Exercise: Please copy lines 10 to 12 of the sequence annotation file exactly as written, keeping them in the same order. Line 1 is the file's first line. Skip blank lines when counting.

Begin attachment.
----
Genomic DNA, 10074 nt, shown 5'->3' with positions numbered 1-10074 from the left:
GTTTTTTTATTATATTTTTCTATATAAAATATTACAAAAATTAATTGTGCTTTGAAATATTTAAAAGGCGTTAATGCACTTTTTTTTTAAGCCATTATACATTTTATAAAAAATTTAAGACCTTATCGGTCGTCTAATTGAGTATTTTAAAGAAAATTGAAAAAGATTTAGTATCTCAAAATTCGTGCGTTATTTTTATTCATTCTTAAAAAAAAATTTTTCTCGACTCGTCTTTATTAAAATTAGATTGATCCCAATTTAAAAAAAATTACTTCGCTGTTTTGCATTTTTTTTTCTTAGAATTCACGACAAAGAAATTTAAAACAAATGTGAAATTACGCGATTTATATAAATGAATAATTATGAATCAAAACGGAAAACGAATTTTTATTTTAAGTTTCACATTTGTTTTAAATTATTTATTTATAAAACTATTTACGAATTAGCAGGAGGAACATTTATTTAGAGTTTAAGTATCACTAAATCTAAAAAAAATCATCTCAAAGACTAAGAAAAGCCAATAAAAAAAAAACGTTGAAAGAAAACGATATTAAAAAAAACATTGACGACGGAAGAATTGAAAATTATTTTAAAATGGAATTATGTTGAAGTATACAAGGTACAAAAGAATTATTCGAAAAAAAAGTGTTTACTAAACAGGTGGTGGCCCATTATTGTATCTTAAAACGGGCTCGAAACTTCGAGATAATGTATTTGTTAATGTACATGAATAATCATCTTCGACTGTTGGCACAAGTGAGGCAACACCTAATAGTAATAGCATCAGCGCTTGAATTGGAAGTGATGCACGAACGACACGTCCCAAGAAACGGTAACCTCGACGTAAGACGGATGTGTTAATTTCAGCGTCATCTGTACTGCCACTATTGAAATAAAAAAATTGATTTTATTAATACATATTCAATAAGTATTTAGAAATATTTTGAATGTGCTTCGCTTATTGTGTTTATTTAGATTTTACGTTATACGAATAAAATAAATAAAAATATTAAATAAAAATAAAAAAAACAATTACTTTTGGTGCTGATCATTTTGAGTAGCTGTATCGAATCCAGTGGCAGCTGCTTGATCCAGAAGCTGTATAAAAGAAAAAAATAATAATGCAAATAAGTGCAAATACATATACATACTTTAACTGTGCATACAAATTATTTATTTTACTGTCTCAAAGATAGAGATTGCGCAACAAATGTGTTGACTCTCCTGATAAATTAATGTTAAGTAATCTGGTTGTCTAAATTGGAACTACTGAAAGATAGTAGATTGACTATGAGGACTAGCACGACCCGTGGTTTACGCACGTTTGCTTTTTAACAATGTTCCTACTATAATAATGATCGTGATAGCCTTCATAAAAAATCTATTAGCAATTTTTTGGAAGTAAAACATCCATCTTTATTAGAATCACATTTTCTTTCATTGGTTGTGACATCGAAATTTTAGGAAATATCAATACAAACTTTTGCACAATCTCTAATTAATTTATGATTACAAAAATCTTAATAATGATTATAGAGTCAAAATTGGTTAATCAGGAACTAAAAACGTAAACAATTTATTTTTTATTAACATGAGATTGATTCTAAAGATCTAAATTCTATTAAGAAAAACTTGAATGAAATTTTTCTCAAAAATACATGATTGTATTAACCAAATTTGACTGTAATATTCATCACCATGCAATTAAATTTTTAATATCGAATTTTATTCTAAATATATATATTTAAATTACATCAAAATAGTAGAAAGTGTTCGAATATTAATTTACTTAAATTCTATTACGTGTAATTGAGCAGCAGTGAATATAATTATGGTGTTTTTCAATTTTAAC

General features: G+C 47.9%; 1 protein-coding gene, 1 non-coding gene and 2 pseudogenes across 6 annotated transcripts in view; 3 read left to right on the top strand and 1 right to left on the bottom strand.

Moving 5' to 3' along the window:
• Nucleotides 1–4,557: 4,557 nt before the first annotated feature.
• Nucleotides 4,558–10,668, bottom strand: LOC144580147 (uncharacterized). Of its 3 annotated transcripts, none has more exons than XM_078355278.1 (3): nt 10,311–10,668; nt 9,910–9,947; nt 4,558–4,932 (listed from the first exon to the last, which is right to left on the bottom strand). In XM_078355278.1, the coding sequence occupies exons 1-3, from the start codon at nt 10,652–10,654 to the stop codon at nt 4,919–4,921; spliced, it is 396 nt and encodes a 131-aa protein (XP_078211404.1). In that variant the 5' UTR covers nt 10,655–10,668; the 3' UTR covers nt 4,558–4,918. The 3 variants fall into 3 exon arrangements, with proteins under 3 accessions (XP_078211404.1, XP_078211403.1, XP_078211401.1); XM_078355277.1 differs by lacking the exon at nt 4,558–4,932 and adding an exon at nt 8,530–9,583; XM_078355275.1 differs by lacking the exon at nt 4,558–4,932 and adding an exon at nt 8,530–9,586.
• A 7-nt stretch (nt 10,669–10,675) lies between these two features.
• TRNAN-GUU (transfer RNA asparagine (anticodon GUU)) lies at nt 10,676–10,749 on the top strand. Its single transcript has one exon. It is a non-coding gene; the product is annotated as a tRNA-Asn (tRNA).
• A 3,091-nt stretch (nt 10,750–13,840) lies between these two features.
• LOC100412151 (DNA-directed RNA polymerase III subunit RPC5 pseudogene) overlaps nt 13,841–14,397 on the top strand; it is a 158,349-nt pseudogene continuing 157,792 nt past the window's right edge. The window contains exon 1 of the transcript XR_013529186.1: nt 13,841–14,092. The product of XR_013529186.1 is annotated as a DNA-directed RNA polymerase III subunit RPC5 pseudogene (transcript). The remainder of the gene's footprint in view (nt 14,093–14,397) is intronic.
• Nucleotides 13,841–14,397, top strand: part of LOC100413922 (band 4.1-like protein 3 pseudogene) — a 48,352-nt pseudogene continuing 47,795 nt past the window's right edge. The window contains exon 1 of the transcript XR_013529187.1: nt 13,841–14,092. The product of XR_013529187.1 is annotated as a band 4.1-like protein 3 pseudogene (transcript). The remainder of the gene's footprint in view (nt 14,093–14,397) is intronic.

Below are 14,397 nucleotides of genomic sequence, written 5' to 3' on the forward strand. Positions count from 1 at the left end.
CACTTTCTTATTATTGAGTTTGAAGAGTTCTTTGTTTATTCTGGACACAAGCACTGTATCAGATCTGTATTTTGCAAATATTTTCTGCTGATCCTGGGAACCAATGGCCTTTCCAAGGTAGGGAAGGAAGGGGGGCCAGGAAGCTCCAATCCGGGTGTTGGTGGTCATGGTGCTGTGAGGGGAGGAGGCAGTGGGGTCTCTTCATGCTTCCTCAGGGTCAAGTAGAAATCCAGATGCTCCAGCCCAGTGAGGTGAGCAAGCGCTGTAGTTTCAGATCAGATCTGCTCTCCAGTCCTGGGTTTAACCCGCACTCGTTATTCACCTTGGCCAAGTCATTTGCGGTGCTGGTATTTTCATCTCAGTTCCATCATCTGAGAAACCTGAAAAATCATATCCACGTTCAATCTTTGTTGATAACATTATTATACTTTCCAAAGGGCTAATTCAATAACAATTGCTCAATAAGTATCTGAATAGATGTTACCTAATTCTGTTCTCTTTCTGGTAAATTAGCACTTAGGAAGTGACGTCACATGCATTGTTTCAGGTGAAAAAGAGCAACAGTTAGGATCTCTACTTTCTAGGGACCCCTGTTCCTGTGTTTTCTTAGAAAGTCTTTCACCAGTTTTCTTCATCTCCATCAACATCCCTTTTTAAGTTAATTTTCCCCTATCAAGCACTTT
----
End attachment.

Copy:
• LOC100412151 (DNA-directed RNA polymerase III subunit RPC5 pseudogene) overlaps nt 13,841–14,397 on the top strand; it is a 158,349-nt pseudogene continuing 157,792 nt past the window's right edge. The window contains exon 1 of the transcript XR_013529186.1: nt 13,841–14,092. The product of XR_013529186.1 is annotated as a DNA-directed RNA polymerase III subunit RPC5 pseudogene (transcript). The remainder of the gene's footprint in view (nt 14,093–14,397) is intronic.
• Nucleotides 13,841–14,397, top strand: part of LOC100413922 (band 4.1-like protein 3 pseudogene) — a 48,352-nt pseudogene continuing 47,795 nt past the window's right edge. The window contains exon 1 of the transcript XR_013529187.1: nt 13,841–14,092. The product of XR_013529187.1 is annotated as a band 4.1-like protein 3 pseudogene (transcript). The remainder of the gene's footprint in view (nt 14,093–14,397) is intronic.

Below are 14,397 nucleotides of genomic sequence, written 5' to 3' on the forward strand. Positions count from 1 at the left end.